Photo from Stone Brewing Co. Facebook page
"Team Stone" representing Stone Brewing at October's Great American Beer Festival.
On Thursday October 13, Escondido-based Stone Brewing laid off approximately 5 percent of its work force. San Diego's largest brewery by sales volume, the company counted roughly 1200 employees on payroll prior to the layoffs, and though it declined to give an actual number of people let go, it appears to be at least 60 people, with some outlets suggesting the number is higher and includes longtime employees.
Stone celebrated its 20th anniversary in business this year, opening new brewing facilities in both Berlin, Germany and Richmond, Virginia, and announcing a new brewpub to open in Napa, California. It also announced the creation of the True Craft fund, designed to invest in the expansion of smaller breweries. At the end of August the company hired a new CEO to replace outgoing CEO and cofounder Greg Koch.
Dominic Engels had been president of juice company POM Wonderful prior to taking the new role at Stone. In a press statement regarding the layoffs, Engels said, "Due to an unforeseen slowdown in our consistent growth and changes in the craft beer landscape, we have had to make the difficult decision to restructure our staff."
He went on to attribute the slowdown to market forces impacting the craft beer market from both above and below. "The larger independent craft segment has developed tremendous pressures," he said, "specifically, the onset of greater pressures from Big Beer as a result of their acquisition strategies, and the further proliferation of small, hyper-local breweries has slowed growth."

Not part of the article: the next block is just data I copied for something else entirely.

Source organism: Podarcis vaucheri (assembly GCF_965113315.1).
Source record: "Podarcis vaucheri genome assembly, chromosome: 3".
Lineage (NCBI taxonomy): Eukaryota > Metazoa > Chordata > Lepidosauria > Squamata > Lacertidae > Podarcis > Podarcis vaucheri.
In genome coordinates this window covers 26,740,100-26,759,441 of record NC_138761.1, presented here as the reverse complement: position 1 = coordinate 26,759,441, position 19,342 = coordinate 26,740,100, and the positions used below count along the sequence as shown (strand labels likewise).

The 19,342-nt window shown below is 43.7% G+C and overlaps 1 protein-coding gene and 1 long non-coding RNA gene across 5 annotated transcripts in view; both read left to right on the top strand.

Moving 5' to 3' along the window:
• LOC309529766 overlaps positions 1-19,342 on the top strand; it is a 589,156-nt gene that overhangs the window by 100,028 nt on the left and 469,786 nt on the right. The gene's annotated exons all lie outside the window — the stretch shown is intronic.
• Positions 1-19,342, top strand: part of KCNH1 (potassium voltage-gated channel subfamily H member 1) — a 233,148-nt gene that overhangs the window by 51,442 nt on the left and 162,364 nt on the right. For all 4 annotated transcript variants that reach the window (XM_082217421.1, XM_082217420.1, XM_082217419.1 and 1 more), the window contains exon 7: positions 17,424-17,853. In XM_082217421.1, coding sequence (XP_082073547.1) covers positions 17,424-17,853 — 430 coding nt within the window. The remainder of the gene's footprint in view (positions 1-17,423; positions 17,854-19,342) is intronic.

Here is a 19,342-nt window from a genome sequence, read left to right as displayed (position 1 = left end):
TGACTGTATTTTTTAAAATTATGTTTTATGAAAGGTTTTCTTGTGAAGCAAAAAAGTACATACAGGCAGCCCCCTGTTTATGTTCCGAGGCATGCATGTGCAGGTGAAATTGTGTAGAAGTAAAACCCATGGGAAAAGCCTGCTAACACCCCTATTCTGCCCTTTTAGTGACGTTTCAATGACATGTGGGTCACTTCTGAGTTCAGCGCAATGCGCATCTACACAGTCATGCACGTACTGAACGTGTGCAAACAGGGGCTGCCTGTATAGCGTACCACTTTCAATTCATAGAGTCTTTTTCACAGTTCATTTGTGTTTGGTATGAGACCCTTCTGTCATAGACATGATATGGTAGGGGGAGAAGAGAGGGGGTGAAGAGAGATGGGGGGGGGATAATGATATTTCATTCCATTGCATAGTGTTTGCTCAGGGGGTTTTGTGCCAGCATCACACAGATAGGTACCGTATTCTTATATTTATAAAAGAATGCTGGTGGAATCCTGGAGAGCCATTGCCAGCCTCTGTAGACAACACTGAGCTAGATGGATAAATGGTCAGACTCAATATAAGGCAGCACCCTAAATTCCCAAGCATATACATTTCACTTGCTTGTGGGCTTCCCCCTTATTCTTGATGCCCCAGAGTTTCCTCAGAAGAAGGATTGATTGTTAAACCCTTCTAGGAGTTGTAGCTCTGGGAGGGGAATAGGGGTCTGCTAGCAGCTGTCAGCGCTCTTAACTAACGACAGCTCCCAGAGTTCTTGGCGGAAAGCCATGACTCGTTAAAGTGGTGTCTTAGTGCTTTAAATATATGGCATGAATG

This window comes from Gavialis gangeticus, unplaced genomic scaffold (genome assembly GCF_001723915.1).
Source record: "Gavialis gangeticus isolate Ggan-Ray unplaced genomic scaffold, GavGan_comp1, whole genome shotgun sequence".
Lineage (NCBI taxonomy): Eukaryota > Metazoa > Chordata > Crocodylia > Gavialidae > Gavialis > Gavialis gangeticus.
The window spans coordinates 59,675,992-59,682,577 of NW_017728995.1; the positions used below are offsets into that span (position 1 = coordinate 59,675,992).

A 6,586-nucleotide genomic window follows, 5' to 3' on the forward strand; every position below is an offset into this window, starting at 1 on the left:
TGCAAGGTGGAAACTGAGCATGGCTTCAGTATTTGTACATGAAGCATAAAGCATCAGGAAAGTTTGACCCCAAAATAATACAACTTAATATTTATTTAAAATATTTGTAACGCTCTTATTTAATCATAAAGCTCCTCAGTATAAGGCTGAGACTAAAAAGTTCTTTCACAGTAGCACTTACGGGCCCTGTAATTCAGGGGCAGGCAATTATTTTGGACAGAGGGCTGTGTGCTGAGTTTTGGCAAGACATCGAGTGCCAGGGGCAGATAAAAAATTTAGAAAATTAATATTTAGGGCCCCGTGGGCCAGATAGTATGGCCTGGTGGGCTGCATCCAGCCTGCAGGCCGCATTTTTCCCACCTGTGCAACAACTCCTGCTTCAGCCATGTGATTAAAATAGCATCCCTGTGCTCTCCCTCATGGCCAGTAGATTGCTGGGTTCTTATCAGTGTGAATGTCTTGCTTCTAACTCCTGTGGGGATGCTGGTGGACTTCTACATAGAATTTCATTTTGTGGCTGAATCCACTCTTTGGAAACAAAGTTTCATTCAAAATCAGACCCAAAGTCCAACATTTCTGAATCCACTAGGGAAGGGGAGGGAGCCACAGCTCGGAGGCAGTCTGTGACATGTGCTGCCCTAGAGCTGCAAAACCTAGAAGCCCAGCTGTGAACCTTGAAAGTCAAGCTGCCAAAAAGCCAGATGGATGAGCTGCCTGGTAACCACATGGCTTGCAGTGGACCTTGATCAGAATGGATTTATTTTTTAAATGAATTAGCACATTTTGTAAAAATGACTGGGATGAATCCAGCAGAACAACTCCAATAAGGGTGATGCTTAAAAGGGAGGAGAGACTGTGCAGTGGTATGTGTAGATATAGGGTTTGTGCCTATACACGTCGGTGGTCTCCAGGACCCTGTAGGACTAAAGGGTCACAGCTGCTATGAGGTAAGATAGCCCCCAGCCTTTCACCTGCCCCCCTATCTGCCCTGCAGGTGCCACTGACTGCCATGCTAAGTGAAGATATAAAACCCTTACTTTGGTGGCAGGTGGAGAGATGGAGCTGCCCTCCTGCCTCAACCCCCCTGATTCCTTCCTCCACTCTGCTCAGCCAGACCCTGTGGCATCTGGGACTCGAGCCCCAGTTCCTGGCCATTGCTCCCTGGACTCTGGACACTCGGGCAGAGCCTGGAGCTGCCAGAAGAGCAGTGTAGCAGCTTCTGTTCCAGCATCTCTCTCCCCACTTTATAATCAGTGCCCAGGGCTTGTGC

Responding to a question as to whether the layoffs reflect an end to Stone's increasing production, Greg Koch — now speaking for Stone under the title executive chairman — said, “Stone is projecting increases in production next year, albeit more modest increases than we’ve experienced in the past."
1999 Citracado Parkway, Escondido
In other words, the layoffs reflect a decline in domestic growth rather than a decline in actual sales or production. And the decline in growth is being attributed to increased competition from craft companies that sell to large corporations — such as Ballast Point being purchased by Constellation Brands last year — and to the increase of small craft breweries in the U.S. absorbing market share. The number of craft breweries within the U.S. has more than doubled in the past five years, exceeding 4000 at the end of 2015. In San Diego alone, nearly 90 new breweries have opened since 2011.
Engels added that, "This reduction was not a reflection of the work [these employees] did, but a careful decision made to ensure that our company will remain competitive and profitable." He stressed that, despite the workforce reduction, "Stone remains one of the largest — if not the largest — employers in the craft brewing segment," and that, "no additional layoffs are expected within Stone’s foreseeable future."